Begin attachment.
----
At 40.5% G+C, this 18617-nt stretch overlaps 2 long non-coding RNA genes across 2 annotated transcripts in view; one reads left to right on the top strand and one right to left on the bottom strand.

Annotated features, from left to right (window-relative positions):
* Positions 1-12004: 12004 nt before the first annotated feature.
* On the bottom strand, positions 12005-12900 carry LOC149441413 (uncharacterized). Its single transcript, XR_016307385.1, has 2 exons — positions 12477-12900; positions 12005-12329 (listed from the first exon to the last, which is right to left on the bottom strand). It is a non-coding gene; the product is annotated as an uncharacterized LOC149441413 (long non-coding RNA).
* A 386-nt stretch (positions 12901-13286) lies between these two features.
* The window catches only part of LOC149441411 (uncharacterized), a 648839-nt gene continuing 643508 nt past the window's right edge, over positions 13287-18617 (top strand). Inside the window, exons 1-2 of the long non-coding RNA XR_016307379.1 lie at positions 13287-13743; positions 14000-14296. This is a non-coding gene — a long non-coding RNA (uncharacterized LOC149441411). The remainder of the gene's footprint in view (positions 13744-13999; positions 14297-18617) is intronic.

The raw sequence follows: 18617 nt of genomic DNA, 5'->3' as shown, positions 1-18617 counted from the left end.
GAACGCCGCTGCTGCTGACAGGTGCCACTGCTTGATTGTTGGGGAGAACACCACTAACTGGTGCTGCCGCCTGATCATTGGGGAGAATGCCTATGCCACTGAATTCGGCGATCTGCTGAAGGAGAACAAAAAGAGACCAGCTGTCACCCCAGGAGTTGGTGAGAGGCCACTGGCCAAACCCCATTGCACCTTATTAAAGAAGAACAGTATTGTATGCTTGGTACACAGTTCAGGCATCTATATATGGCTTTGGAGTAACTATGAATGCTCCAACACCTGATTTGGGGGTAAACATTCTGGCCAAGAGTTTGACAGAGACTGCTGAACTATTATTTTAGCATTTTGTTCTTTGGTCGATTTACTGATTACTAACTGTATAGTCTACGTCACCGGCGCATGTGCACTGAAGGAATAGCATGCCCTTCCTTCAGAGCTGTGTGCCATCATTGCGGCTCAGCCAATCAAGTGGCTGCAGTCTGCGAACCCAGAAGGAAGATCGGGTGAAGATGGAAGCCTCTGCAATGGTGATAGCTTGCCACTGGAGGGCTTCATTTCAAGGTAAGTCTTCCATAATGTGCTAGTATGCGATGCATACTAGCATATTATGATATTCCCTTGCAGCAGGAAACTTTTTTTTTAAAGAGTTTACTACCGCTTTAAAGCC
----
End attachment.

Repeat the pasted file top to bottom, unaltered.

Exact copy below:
At 40.5% G+C, this 18617-nt stretch overlaps 2 long non-coding RNA genes across 2 annotated transcripts in view; one reads left to right on the top strand and one right to left on the bottom strand.

Annotated features, from left to right (window-relative positions):
* Positions 1-12004: 12004 nt before the first annotated feature.
* On the bottom strand, positions 12005-12900 carry LOC149441413 (uncharacterized). Its single transcript, XR_016307385.1, has 2 exons — positions 12477-12900; positions 12005-12329 (listed from the first exon to the last, which is right to left on the bottom strand). It is a non-coding gene; the product is annotated as an uncharacterized LOC149441413 (long non-coding RNA).
* A 386-nt stretch (positions 12901-13286) lies between these two features.
* The window catches only part of LOC149441411 (uncharacterized), a 648839-nt gene continuing 643508 nt past the window's right edge, over positions 13287-18617 (top strand). Inside the window, exons 1-2 of the long non-coding RNA XR_016307379.1 lie at positions 13287-13743; positions 14000-14296. This is a non-coding gene — a long non-coding RNA (uncharacterized LOC149441411). The remainder of the gene's footprint in view (positions 13744-13999; positions 14297-18617) is intronic.

The raw sequence follows: 18617 nt of genomic DNA, 5'->3' as shown, positions 1-18617 counted from the left end.
GAACGCCGCTGCTGCTGACAGGTGCCACTGCTTGATTGTTGGGGAGAACACCACTAACTGGTGCTGCCGCCTGATCATTGGGGAGAATGCCTATGCCACTGAATTCGGCGATCTGCTGAAGGAGAACAAAAAGAGACCAGCTGTCACCCCAGGAGTTGGTGAGAGGCCACTGGCCAAACCCCATTGCACCTTATTAAAGAAGAACAGTATTGTATGCTTGGTACACAGTTCAGGCATCTATATATGGCTTTGGAGTAACTATGAATGCTCCAACACCTGATTTGGGGGTAAACATTCTGGCCAAGAGTTTGACAGAGACTGCTGAACTATTATTTTAGCATTTTGTTCTTTGGTCGATTTACTGATTACTAACTGTATAGTCTACGTCACCGGCGCATGTGCACTGAAGGAATAGCATGCCCTTCCTTCAGAGCTGTGTGCCATCATTGCGGCTCAGCCAATCAAGTGGCTGCAGTCTGCGAACCCAGAAGGAAGATCGGGTGAAGATGGAAGCCTCTGCAATGGTGATAGCTTGCCACTGGAGGGCTTCATTTCAAGGTAAGTCTTCCATAATGTGCTAGTATGCGATGCATACTAGCATATTATGATATTCCCTTGCAGCAGGAAACTTTTTTTTTAAAGAGTTTACTACCGCTTTAAAGCC